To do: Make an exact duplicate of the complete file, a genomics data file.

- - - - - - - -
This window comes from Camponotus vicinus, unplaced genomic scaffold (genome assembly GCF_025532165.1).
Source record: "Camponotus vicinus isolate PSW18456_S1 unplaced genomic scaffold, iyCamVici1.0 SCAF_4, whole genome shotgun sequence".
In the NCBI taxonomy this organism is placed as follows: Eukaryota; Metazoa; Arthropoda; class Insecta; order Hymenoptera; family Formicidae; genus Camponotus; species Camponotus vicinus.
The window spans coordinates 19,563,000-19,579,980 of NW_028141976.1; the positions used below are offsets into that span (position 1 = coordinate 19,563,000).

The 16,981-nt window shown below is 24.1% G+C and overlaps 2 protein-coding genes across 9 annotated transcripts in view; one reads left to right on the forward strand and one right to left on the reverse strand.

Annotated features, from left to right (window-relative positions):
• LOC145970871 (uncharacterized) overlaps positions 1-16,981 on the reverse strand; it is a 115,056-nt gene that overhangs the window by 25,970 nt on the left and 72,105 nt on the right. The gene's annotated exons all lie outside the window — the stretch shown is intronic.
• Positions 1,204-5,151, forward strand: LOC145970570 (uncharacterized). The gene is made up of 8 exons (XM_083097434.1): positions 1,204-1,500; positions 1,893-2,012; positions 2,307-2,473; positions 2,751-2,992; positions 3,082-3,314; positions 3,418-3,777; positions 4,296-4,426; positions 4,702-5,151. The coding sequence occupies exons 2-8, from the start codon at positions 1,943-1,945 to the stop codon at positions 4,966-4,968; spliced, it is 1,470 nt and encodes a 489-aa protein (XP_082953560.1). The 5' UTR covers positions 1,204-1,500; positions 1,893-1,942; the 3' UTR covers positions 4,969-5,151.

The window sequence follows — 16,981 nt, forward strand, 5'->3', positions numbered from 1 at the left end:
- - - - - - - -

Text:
This window comes from Camponotus vicinus, unplaced genomic scaffold (genome assembly GCF_025532165.1).
Source record: "Camponotus vicinus isolate PSW18456_S1 unplaced genomic scaffold, iyCamVici1.0 SCAF_4, whole genome shotgun sequence".
In the NCBI taxonomy this organism is placed as follows: Eukaryota; Metazoa; Arthropoda; class Insecta; order Hymenoptera; family Formicidae; genus Camponotus; species Camponotus vicinus.
The window spans coordinates 19,563,000-19,579,980 of NW_028141976.1; the positions used below are offsets into that span (position 1 = coordinate 19,563,000).

The 16,981-nt window shown below is 24.1% G+C and overlaps 2 protein-coding genes across 9 annotated transcripts in view; one reads left to right on the forward strand and one right to left on the reverse strand.

Annotated features, from left to right (window-relative positions):
• LOC145970871 (uncharacterized) overlaps positions 1-16,981 on the reverse strand; it is a 115,056-nt gene that overhangs the window by 25,970 nt on the left and 72,105 nt on the right. The gene's annotated exons all lie outside the window — the stretch shown is intronic.
• Positions 1,204-5,151, forward strand: LOC145970570 (uncharacterized). The gene is made up of 8 exons (XM_083097434.1): positions 1,204-1,500; positions 1,893-2,012; positions 2,307-2,473; positions 2,751-2,992; positions 3,082-3,314; positions 3,418-3,777; positions 4,296-4,426; positions 4,702-5,151. The coding sequence occupies exons 2-8, from the start codon at positions 1,943-1,945 to the stop codon at positions 4,966-4,968; spliced, it is 1,470 nt and encodes a 489-aa protein (XP_082953560.1). The 5' UTR covers positions 1,204-1,500; positions 1,893-1,942; the 3' UTR covers positions 4,969-5,151.

The window sequence follows — 16,981 nt, forward strand, 5'->3', positions numbered from 1 at the left end: